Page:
Review: MCCS Southbank Sinfonia

Category: Music, General

Sunday night saw the Marlborough College Concert Series welcome to the chapel our professional orchestra in partnership, the Southbank Sinfonia, to perform a stunning selection of repertoire which sought to redefine the way one thinks about chamber music.

The first half, Grieg’s String Quartet was a revelation. One expects with Grieg to hear traditional Scandi-noir, thick woollen jumpers, hygge, and trolls. The audience were instead met with an astonishingly modern sonority presented with remarkable power by the small group of musicians. It is a difficult piece indeed – its publication was originally delayed as C. F. Peters deemed it too hard to be played by a normal string quartet and insisted on adding a piano part. Grieg simply found another publisher. The demands were obvious, but served to ramp up the intensity with the tiny ensemble filling the cavernous acoustic.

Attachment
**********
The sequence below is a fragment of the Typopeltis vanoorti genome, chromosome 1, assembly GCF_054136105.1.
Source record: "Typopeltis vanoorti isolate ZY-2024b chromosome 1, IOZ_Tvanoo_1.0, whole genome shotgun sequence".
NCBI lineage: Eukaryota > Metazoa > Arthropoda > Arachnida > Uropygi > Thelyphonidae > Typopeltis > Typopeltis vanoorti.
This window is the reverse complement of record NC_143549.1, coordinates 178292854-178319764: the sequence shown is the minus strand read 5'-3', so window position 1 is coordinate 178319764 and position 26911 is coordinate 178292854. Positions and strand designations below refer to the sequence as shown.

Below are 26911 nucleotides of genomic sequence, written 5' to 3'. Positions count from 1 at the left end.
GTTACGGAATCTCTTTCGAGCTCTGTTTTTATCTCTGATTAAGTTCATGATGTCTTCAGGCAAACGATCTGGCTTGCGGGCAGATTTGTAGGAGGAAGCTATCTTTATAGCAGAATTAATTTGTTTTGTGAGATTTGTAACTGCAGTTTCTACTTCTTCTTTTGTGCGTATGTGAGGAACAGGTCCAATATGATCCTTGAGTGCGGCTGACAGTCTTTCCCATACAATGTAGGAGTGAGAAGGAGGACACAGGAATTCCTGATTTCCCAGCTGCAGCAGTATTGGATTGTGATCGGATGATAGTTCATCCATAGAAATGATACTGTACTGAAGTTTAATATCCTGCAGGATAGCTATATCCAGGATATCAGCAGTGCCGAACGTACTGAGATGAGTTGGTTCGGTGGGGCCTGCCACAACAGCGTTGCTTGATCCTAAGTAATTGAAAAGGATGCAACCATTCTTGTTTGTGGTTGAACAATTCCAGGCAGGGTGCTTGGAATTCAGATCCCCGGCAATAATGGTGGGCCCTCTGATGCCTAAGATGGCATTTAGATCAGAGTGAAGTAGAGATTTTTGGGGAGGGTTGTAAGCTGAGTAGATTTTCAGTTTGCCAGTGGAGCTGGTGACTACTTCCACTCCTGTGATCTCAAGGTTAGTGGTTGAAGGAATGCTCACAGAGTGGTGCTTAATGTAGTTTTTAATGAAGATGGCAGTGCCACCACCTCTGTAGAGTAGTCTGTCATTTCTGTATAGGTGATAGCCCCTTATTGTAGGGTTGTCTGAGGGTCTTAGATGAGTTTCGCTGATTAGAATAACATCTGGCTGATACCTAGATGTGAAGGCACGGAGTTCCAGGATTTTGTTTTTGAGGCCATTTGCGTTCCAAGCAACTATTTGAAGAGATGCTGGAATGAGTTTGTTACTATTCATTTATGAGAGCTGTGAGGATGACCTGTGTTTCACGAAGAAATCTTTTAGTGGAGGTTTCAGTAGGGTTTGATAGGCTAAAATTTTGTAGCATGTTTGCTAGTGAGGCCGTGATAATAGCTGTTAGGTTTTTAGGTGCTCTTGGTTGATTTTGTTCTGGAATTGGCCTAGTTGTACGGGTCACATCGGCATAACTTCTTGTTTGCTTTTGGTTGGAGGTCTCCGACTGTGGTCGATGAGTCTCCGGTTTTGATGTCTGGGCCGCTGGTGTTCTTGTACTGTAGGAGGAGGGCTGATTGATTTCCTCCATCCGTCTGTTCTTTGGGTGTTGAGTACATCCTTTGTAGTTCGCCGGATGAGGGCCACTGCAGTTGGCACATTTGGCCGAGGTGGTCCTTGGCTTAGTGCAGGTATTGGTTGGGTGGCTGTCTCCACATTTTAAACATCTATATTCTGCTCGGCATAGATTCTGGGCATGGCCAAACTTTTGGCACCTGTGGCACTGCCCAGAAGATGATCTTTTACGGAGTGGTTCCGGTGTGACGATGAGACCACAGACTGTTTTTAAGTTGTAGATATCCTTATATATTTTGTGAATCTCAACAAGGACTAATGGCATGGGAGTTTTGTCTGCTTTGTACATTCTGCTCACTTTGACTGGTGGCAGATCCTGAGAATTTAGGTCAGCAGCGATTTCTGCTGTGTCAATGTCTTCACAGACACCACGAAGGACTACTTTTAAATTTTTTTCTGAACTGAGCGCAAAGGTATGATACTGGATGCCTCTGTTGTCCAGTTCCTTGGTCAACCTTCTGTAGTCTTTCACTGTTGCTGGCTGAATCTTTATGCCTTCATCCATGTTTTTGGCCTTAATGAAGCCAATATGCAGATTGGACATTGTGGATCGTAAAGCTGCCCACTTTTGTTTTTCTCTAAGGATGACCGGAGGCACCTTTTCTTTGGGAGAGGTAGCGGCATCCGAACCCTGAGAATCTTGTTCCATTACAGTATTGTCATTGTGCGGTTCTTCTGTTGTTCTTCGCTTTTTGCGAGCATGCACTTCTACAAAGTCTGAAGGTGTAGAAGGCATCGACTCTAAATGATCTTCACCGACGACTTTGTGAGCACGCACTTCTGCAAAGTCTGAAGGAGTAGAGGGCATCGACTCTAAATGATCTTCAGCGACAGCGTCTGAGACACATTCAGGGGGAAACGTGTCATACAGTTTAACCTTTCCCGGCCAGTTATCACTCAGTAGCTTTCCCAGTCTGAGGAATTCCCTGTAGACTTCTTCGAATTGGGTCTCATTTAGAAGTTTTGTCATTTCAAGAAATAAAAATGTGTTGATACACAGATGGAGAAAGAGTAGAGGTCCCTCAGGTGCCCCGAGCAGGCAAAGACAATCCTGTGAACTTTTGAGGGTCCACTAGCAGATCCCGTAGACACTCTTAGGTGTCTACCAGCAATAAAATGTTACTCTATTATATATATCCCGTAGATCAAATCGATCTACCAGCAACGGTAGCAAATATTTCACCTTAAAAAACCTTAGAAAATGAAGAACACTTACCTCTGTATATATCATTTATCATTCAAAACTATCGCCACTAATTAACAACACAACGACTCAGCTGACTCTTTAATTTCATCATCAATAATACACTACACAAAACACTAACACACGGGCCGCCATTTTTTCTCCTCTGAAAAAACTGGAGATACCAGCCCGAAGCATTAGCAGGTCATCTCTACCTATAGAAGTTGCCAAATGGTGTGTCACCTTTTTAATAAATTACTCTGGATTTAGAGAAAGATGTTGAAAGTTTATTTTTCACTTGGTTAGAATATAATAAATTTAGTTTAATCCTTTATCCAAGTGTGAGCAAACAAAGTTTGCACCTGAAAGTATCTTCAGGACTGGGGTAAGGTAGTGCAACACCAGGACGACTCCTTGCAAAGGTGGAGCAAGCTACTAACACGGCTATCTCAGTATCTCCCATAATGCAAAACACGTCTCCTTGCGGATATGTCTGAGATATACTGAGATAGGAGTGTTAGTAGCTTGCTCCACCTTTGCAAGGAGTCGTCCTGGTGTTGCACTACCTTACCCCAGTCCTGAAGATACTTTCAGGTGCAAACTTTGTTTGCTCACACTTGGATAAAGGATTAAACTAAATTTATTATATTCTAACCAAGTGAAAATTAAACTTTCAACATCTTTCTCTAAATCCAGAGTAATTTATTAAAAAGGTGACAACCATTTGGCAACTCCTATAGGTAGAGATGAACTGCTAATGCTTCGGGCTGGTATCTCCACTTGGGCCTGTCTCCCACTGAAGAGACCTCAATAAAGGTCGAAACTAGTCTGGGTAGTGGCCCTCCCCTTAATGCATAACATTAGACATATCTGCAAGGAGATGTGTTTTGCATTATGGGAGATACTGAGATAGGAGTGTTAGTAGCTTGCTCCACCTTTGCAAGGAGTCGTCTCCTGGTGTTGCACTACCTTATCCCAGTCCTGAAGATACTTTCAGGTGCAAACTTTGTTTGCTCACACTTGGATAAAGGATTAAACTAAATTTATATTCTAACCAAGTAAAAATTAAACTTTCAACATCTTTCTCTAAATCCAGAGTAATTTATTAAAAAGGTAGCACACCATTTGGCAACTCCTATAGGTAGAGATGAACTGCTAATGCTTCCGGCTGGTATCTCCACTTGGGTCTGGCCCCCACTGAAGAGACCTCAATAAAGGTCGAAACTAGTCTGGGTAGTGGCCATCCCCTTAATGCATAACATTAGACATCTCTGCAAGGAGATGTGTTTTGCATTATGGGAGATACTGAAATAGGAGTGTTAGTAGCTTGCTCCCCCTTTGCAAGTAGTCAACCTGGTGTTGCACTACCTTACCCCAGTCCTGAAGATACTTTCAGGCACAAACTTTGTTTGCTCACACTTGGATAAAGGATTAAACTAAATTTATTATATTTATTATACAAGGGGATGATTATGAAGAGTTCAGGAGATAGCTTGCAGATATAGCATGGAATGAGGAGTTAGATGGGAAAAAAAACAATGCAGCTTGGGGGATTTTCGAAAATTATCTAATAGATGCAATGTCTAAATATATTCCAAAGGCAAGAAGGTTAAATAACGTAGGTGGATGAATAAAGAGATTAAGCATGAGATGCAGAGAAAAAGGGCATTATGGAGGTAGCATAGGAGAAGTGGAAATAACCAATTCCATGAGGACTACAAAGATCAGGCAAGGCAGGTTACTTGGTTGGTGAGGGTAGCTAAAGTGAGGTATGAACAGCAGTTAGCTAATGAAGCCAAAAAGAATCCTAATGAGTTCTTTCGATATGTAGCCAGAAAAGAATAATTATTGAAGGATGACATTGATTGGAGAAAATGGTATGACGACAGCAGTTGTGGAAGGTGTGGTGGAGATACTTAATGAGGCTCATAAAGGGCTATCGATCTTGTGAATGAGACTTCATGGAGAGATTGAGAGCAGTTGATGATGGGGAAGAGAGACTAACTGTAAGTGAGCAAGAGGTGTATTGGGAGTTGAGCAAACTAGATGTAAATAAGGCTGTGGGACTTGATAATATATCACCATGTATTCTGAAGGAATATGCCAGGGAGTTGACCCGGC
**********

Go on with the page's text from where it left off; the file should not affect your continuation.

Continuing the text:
After the interval, the main event: an arrangement of Mahler’s Symphony no.1 for chamber orchestra by Iain Farrington. Mahler is renowned for the sheer sense of scale in his symphonies: metaphysically as well as logistically. He wrote for enormous forces (his Symphony no.8 is nicknamed the “Symphony of a Thousand”) and aspired to produce weltanschauungsmusik: music which reflects the whole universe.

What an immense challenge, then, for the orchestra. The orchestration was remarkably nifty: with a horn, a bassoon, and clarinet combining and blending to produce the horn calls so evocative of the romantic idiom, and some fearless onstage-offstage trumpet playing. It was a masterclass in instrumental efficiency, with a full range of colours drawn from so few players.

The symphony, nicknamed the Titan, is expansive, dramatic, and heart-rending, and the Southbank Sinfonia more than did it justice. An absolute treat.

James Bartlett
Graduate Music Assistant
Trainee Teacher

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